Well, whether to stay or to leave your job in the United States Senate is a very personal one and is based on many different factors, so let’s not confuse causation with coincidence or cofactors. In fact, shortly after Sen. Hatch referred to President Trump as the best president in his lifetime, and he served in the United States Senate for over 40 years, Sen. Hatch announced his retirement. Now, someone like Sen. Hatch is retiring to allow a new senator, a new generation of senators, to continue the work he’s done, which to hear him say it has now been on behalf of the most consequential or best president that he’s ever served under.
People leave for all different kinds of reasons, and I don’t want to conflate the two. After Sen. Corker was critical of the president, he, too, has voted for a number of the measures, a number of the nominees that are the president’s. And Sen. Corker after that, very recently got on Air Force One and flew to Tennessee with the president. So I just want to make sure that the full story is told so that we don’t—
You got it.
—we don’t allow folks to cherry-pick their own moments.
Why do they vote for those things if they then—on one hand, it’s “adult day care” at the White House; on the other hand, you’re voting along with it. This isn’t—
It is not an adult day care at the White House.
I know, but that’s what he said, right?
And he’s mistaken. With all due respect to Sen. Corker, who I’ve always had a good working relationship with and I respect his service to the good people of Tennessee and his great success in the private sector before he ran for office, the fact is that Sen. Corker represents a state in Tennessee that doesn’t even have a state income tax. His folks want lower taxes. They expect to not be overly burdened by a tax and regulatory state that’s out of control.
And he’s supportive of those measures. But it took this president to enact that into law, to sign the law. And as the president said very recently in the East Room to a couple hundred mayors or so, he said to them: “Even we didn’t anticipate how much investment, how many raises, how much pay raises, how many companies would voluntarily increase their minimum wage to $15 or $18 an hour, how many then would provide things like maternity leave or day care centers, or, you know, all these things that the liberals and the Democratic Party have said the government must provide this.”
It turns out that if you just stimulate the economy and return to corporate America and to the job seekers and jobholders themselves more of the money, they have a flexibility and a freedom to do the right thing, and they are. To have reduced that corporate tax rate from 35 percent to 21 percent has led to literally a flood of prosperity and economic investments in our nation’s workplaces and workforces by many of those same CEOs who have been critical of the president.
And that’s all right, because we don’t look at this. If you work in the Trump White House, indeed if you’re successful in any administration, you ought to stop looking at politics and governance through the lens of an individual, through the lens of the person and not the principles, through the lens of politics and not policy. We’re there because we’re governing. It’s policy, not politics. It’s principles, not personalities. And senators like Bob Corker see that and vote according to the same good Republican free-market democratic principles that helped to elect both he to the Senate in the state of Tennessee and Donald Trump to the presidency of the United States.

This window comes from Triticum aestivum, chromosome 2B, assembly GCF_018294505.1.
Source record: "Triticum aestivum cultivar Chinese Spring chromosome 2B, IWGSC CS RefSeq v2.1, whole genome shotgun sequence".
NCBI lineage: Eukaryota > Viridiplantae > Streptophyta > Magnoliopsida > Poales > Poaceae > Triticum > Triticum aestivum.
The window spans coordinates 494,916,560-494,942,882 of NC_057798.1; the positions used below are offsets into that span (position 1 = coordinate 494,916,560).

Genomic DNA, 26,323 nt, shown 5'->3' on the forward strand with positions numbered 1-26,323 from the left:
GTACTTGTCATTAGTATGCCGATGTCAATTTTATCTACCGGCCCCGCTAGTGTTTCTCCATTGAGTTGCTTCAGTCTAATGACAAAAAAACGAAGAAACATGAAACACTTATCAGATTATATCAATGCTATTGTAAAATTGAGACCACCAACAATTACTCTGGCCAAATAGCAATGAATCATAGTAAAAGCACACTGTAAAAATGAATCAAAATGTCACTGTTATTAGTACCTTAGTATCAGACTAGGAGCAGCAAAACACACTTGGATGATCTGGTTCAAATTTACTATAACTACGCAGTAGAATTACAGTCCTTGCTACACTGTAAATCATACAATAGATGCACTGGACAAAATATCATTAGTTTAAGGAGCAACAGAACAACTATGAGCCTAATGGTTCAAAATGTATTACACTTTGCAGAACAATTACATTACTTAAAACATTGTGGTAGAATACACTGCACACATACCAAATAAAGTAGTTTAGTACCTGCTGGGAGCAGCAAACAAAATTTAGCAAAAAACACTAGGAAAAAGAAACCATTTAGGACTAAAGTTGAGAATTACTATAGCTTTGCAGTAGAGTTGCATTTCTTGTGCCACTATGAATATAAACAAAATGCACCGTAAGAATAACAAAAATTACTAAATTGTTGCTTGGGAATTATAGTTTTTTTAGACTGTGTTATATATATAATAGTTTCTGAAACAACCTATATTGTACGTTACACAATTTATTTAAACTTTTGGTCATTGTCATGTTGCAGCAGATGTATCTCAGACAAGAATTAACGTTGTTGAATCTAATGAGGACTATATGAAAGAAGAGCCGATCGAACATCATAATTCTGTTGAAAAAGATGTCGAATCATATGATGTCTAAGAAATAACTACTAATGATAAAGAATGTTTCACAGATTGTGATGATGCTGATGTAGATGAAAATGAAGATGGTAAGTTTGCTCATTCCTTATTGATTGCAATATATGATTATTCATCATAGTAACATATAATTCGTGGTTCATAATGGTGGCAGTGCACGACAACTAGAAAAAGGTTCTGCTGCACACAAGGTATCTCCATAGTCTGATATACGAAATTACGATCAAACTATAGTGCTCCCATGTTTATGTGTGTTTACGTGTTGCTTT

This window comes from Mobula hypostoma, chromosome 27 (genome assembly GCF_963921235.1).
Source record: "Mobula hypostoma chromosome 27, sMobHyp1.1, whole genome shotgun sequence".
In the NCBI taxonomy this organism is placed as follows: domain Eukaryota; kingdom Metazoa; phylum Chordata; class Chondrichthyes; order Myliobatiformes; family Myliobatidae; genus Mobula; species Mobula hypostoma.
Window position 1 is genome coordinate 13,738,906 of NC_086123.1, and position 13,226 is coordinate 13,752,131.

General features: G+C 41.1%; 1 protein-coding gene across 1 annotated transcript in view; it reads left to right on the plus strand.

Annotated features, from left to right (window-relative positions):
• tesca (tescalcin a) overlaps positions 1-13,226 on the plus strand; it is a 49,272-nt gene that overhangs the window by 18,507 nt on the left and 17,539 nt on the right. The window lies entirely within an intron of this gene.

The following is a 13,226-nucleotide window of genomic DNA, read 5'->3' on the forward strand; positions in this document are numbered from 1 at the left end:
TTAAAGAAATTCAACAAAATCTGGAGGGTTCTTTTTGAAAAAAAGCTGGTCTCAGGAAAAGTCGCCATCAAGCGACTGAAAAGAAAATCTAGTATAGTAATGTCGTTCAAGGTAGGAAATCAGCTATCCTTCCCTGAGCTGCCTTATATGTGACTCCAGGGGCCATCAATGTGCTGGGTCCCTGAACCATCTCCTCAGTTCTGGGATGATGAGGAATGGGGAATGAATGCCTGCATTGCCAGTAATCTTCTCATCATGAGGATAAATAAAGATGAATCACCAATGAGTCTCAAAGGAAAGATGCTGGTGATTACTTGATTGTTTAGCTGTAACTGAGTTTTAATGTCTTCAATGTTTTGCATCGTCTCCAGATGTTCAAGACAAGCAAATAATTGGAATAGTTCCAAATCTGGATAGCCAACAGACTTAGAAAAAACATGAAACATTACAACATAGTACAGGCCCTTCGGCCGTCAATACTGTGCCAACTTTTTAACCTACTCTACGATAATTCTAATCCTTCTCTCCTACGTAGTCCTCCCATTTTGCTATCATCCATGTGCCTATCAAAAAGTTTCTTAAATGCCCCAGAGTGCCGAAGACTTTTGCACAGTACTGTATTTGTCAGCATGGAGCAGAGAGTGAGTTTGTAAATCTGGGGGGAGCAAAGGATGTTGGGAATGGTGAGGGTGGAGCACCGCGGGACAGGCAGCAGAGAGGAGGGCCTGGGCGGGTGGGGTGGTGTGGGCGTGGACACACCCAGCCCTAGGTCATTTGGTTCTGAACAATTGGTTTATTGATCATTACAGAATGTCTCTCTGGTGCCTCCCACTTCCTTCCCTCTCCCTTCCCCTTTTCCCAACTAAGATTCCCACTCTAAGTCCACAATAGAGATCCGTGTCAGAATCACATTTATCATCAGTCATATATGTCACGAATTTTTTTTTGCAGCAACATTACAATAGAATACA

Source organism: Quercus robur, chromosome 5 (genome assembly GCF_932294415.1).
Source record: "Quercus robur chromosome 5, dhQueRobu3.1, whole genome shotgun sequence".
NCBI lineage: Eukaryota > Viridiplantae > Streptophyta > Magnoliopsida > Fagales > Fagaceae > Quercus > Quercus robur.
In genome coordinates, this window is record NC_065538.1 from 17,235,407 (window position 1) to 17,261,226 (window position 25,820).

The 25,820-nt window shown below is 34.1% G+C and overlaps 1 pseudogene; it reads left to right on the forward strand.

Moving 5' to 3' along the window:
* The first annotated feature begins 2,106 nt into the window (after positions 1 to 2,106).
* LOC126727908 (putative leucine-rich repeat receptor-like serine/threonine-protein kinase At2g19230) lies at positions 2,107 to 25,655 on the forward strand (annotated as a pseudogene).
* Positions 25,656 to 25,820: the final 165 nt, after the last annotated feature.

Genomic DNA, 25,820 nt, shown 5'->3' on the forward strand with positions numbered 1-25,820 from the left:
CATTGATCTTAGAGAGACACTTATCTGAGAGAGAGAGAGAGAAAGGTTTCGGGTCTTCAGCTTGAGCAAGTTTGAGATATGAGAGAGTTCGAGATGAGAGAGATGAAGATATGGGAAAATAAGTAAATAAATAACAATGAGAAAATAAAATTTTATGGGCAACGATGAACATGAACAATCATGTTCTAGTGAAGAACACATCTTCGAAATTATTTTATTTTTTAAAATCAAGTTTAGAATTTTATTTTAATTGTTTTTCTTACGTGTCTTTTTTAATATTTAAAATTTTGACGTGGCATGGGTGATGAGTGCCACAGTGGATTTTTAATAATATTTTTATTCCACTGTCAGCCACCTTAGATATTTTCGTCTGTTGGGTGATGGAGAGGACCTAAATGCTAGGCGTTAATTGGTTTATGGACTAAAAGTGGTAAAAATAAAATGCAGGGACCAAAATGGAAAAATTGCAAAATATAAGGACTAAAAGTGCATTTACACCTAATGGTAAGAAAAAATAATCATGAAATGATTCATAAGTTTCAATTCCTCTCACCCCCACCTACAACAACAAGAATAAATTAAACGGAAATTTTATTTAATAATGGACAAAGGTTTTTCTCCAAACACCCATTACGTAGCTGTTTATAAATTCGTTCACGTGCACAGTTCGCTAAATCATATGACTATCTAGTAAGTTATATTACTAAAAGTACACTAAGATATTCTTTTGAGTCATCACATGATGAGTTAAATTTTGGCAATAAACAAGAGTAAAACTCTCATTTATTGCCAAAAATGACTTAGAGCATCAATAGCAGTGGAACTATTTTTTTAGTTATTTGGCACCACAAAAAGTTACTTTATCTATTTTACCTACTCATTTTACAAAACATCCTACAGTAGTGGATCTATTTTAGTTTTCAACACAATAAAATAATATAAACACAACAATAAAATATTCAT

So before you go, just please give me a statement I can use over that picture of everybody at the White House signing—what is the meaning of that to the Trump presidency and the Republican Party?
Dec. 20 showed to the country what unified government looks like. My prediction is the Democrats will soon be running their campaigns on the value of “divided government” of checks and balances on Donald Trump’s White House, on Donald Trump the president, on his administration; that we need divided government to make sure bad things don’t happen. That argument is not going to be as successful as it was against President Clinton in 1994 and President Obama in 2010 and 2014. Why? Because the Republicans just showed America on Dec. 20 with that picture what unified government looks like, regrettably without a single Democratic vote, because none of them can see past petty partisan, peevish politics to go and give a tax break to their job creators and their jobholders in their own states to vote for this tax bill. Republicans passed it all on their own in the House, the Senate and the White House.
The value of unified government is why you just got the $1,000 bonus, is why if you are one of the very lucky 20,000 in this country to get an Apple job that’s coming your way. If you are one of the lucky people who works for Walmart or Wells Fargo or Starbucks or Disney and you’re getting money in your pocket and also capital corporate investments that also benefit you as a direct result of unified government, Republican unified government, giving you that tax cut, you know who’s there for you.
I think it’s going to be very difficult now for Democrats, even though all the trends favor parties out of power, and our eyes are wide open to that. It’s going to be more difficult for them to run on the value of divided government and checks and balances when that picture you just referenced from Dec. 20 tells the tale of unified government in action and what it means to your pocketbook.
It’s not just wallpapering over of civil war that’s happening inside the party?
It’s real money for people. This is the paycheck president, and the Republicans in the House and Senate also earned the right to say: “When I had a chance to give you, the hardworking men and women of my state a tax break, reduce the bracket you pay, double the childcare tax credit, repeal the individual mandate, which is the largest and most unfair tax of all, perhaps, for many Americans, and then also, after 40 years of trying and failing, open up responsible development of our own resources in Alaska through ANWAR, when I had a chance to do that, I did that. I voted yes, and yes means extra money in your pocket.”